If a title like this one appeals to you, then I’d almost recommend Poor Boy’s Game.
The film is as much about boxing as it is about racism, gangsters, atonement, vengeance, misunderstandings, love and respect.
The problem is that the film is about all this at the same time; it is a ratatouille of dramatic flavors that somehow was meticulously mashed into an inconsistent goop that may fill the belly, but doesn’t quite satisfy the taste buds.
Perhaps I’m calling a spade a bloody shovel here. So, I’ll mention the courageous effort by writer/director Clément Virgo to bring this complex story alive. The film is well produced and scored, but it ain’t easy to be a gangsta in Halifax. It is definitely an honest attempt at producing commercially viable entertainment in Canada’s fledgling English film industry, so I applaud thee.
Plagued by its transitions between an overly eclectic mix of themes, the film doesn’t give enough TLC to it’s subject matter. The crescendo towards the climatic boxing match has more bumps than the TSE, with an ebb and flow that struggles to push forward a juggling act of themes and messages. Furthermore, the complexity of the story doesn’t correctly compliment the character development.
The film doesn’t necessarily lag at any given time, in fact, it is throwing so many punches at once, that it’s simply exhausting itself, leaving no energy and focus for the final rounds.
For all the cineastes out there, this film is worth seeing. It is a film full of hits and misses. One can learn from its well-crafted strengths and it’s overshadowing weaknesses.
Friday, Oct. 12
Sunday, Oct. 14
@ Ex-centris, 3536 St-Laurent.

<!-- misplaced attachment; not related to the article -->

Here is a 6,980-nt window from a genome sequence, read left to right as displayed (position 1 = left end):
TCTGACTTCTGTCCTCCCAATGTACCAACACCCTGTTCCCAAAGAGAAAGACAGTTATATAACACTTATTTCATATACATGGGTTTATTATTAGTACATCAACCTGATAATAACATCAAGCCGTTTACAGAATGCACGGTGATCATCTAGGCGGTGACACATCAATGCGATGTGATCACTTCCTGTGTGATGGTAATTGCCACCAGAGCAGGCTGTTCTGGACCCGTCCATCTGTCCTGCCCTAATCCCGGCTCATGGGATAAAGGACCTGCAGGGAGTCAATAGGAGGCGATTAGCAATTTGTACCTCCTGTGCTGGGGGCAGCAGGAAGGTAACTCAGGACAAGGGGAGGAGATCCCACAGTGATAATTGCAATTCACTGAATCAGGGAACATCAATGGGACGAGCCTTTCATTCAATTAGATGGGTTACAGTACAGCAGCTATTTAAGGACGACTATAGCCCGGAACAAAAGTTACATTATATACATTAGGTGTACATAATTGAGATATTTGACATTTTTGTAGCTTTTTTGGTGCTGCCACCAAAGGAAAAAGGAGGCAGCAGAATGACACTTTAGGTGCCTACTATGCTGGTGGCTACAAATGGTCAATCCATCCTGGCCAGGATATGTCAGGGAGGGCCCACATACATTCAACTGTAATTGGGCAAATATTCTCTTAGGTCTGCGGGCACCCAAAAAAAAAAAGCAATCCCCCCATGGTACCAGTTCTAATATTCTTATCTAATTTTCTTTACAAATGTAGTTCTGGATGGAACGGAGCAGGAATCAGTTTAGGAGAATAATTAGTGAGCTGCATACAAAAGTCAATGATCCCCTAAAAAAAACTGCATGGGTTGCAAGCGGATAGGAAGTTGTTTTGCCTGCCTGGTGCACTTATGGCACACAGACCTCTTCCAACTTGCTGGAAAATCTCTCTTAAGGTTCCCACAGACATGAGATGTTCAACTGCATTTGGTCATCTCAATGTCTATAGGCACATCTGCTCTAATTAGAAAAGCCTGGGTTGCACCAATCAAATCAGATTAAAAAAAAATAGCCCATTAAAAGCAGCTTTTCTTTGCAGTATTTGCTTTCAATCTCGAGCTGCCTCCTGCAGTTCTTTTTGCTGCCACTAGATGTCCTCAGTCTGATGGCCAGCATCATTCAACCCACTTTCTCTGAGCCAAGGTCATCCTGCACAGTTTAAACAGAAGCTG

Length: 104 min
Tout est pardonné is a film that approaches its subject matter with the careful respect it truly deserves.
Victor (Paul Blain) is a father who struggles with his own afflictions. His wife Annette (Marie Christine Friedrich) and daughter Pamela (Victoire and Constance Rousseau) rue in the fallout created by Victor’s addictions and his meek self-confidence. He slowly retracts from his family, falling deeper into depression until it becomes unbearable for the family. When Annette leaves with Pamela, Victor is left a broken man.
Ten years later, Victor reaches out to Pamela. They re-unite for the occasional day at the park. They begin to write to each other. The relationship they share does not swell with love or sadness, but feels more like an exercise in scientific observation, with both parties remaining at a distance from the subject, out of respect and cautiousness. Reunification is treated here in a stark reality which forces the audience to wonder how this all could end.
The complexity of the characters is what makes this melodrama so exceptional. Victor’s character is so well developed – he is a bonifide example of all that men fear in themselves. He represents inner anguish, inferiority, diminished self-confidence and irreverence. All this is siphoned through a beautiful personality who wants to only to be truly loved and to be successful.
Annette herself is weak – much like Victor – but is willed to carry on with a motherly, I-will-survive type outlook. Pamela is a gem, the most adorable of children and the most admirable of teenagers.
The movie is not about addiction or depression, but the complexity of a character that suffers from both. It is an ode to the forgotten man who lets himself become lost, it is about struggling with that reality.
Monday, Oct. 15
3:30 p.m. @ Impérial 1430 reu Bleury.
Saturday, Oct. 13
7:00 p.m. @ Ex-centris.
Sunday, Oct. 14
3:00 p.m. @ Ex-centris, 3536 St-Laurent.
Length: 105 min